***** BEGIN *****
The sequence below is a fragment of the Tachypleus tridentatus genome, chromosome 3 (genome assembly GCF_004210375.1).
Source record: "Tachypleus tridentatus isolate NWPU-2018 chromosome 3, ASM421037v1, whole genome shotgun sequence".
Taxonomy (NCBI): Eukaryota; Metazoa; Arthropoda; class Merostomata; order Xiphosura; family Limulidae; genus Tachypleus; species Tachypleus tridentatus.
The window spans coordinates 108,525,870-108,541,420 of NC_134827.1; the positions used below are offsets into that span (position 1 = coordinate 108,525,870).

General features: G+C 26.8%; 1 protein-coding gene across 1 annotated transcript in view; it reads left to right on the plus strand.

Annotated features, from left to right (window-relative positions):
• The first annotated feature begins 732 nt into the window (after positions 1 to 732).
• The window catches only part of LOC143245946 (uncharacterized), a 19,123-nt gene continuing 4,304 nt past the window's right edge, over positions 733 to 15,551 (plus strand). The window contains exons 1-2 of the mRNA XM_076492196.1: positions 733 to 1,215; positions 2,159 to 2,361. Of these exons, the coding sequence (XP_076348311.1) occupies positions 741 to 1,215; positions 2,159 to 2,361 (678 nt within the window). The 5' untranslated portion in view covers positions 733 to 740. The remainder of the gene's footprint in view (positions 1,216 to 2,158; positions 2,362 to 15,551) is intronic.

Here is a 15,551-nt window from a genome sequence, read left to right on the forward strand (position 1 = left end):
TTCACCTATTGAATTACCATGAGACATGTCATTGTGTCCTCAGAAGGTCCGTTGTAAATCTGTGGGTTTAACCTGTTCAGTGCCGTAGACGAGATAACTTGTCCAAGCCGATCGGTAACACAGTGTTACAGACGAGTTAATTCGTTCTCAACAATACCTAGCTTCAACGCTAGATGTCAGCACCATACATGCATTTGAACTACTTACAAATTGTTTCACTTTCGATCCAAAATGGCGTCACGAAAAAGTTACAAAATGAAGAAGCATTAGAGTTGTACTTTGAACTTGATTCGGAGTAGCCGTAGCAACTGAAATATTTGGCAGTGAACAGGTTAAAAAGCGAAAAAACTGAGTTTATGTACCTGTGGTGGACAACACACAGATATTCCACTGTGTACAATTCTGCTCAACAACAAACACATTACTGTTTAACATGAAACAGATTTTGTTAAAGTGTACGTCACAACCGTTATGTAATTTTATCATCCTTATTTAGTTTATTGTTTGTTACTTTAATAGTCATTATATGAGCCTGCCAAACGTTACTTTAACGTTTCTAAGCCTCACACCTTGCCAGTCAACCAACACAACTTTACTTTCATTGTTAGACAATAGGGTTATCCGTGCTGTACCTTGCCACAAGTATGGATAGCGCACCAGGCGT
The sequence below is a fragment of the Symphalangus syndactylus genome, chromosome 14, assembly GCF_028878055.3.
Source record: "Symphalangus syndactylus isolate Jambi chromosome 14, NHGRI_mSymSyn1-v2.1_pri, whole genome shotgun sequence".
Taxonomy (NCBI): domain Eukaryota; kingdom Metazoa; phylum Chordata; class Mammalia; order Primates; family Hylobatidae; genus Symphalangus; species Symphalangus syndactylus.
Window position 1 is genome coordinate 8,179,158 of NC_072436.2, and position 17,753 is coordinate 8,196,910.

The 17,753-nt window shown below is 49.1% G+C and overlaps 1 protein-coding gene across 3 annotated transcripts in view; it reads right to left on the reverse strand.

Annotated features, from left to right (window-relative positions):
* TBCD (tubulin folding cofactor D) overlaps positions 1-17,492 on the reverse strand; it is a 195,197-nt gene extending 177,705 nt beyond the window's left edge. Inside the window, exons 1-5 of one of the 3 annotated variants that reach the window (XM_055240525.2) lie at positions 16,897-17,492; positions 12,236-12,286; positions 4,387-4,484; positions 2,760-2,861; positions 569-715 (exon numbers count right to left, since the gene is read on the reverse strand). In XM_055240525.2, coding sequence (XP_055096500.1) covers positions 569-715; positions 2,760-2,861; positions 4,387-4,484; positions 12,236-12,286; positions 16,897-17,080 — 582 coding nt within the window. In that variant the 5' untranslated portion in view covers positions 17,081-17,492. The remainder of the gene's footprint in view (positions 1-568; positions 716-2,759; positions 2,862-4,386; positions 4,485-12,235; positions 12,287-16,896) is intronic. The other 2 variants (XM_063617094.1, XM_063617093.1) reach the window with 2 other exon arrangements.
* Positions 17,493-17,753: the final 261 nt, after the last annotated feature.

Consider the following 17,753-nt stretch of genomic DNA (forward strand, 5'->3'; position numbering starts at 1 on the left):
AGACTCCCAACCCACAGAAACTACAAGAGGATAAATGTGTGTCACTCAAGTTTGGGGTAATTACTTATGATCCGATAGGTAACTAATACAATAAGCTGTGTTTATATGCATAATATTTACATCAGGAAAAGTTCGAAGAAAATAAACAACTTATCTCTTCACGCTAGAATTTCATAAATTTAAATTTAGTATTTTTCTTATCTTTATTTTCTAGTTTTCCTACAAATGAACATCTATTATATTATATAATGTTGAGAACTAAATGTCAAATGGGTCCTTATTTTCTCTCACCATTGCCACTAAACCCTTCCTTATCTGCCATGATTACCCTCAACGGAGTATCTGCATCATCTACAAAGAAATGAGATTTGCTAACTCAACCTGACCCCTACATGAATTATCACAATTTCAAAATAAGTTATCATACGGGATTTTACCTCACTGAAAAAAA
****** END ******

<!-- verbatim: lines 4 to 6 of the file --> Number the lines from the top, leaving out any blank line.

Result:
The window spans coordinates 108,525,870-108,541,420 of NC_134827.1; the positions used below are offsets into that span (position 1 = coordinate 108,525,870).

General features: G+C 26.8%; 1 protein-coding gene across 1 annotated transcript in view; it reads left to right on the plus strand.

Annotated features, from left to right (window-relative positions):